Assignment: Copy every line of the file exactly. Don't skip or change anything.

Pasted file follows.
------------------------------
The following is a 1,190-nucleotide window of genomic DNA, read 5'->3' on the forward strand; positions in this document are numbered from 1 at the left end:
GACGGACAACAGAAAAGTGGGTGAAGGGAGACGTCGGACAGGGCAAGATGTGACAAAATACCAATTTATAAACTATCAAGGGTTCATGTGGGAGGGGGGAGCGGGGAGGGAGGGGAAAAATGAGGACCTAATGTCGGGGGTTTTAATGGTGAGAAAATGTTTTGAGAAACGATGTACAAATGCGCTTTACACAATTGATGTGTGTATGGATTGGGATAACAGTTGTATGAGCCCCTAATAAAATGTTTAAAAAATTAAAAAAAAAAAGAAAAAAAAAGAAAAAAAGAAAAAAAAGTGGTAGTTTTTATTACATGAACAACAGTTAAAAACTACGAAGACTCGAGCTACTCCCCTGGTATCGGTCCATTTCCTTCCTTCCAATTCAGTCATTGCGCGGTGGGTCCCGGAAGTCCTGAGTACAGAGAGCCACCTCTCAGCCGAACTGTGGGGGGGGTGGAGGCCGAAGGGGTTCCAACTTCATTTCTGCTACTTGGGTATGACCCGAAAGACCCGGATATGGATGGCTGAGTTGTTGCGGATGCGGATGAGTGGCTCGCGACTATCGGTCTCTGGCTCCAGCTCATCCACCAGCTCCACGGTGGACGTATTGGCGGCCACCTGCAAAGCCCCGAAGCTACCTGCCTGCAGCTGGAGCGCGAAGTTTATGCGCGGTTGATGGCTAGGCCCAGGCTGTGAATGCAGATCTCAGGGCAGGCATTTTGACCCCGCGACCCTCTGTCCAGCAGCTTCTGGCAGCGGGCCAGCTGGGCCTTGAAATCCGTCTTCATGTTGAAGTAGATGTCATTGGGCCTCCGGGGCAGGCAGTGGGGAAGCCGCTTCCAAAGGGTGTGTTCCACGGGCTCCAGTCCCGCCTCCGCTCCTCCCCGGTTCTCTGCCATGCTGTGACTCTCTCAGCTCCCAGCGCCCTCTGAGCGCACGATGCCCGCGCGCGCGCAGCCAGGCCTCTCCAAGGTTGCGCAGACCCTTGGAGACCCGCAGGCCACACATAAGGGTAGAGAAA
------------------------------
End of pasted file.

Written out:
The following is a 1,190-nucleotide window of genomic DNA, read 5'->3' on the forward strand; positions in this document are numbered from 1 at the left end:
GACGGACAACAGAAAAGTGGGTGAAGGGAGACGTCGGACAGGGCAAGATGTGACAAAATACCAATTTATAAACTATCAAGGGTTCATGTGGGAGGGGGGAGCGGGGAGGGAGGGGAAAAATGAGGACCTAATGTCGGGGGTTTTAATGGTGAGAAAATGTTTTGAGAAACGATGTACAAATGCGCTTTACACAATTGATGTGTGTATGGATTGGGATAACAGTTGTATGAGCCCCTAATAAAATGTTTAAAAAATTAAAAAAAAAAAGAAAAAAAAAGAAAAAAAGAAAAAAAAGTGGTAGTTTTTATTACATGAACAACAGTTAAAAACTACGAAGACTCGAGCTACTCCCCTGGTATCGGTCCATTTCCTTCCTTCCAATTCAGTCATTGCGCGGTGGGTCCCGGAAGTCCTGAGTACAGAGAGCCACCTCTCAGCCGAACTGTGGGGGGGGTGGAGGCCGAAGGGGTTCCAACTTCATTTCTGCTACTTGGGTATGACCCGAAAGACCCGGATATGGATGGCTGAGTTGTTGCGGATGCGGATGAGTGGCTCGCGACTATCGGTCTCTGGCTCCAGCTCATCCACCAGCTCCACGGTGGACGTATTGGCGGCCACCTGCAAAGCCCCGAAGCTACCTGCCTGCAGCTGGAGCGCGAAGTTTATGCGCGGTTGATGGCTAGGCCCAGGCTGTGAATGCAGATCTCAGGGCAGGCATTTTGACCCCGCGACCCTCTGTCCAGCAGCTTCTGGCAGCGGGCCAGCTGGGCCTTGAAATCCGTCTTCATGTTGAAGTAGATGTCATTGGGCCTCCGGGGCAGGCAGTGGGGAAGCCGCTTCCAAAGGGTGTGTTCCACGGGCTCCAGTCCCGCCTCCGCTCCTCCCCGGTTCTCTGCCATGCTGTGACTCTCTCAGCTCCCAGCGCCCTCTGAGCGCACGATGCCCGCGCGCGCGCAGCCAGGCCTCTCCAAGGTTGCGCAGACCCTTGGAGACCCGCAGGCCACACATAAGGGTAGAGAAA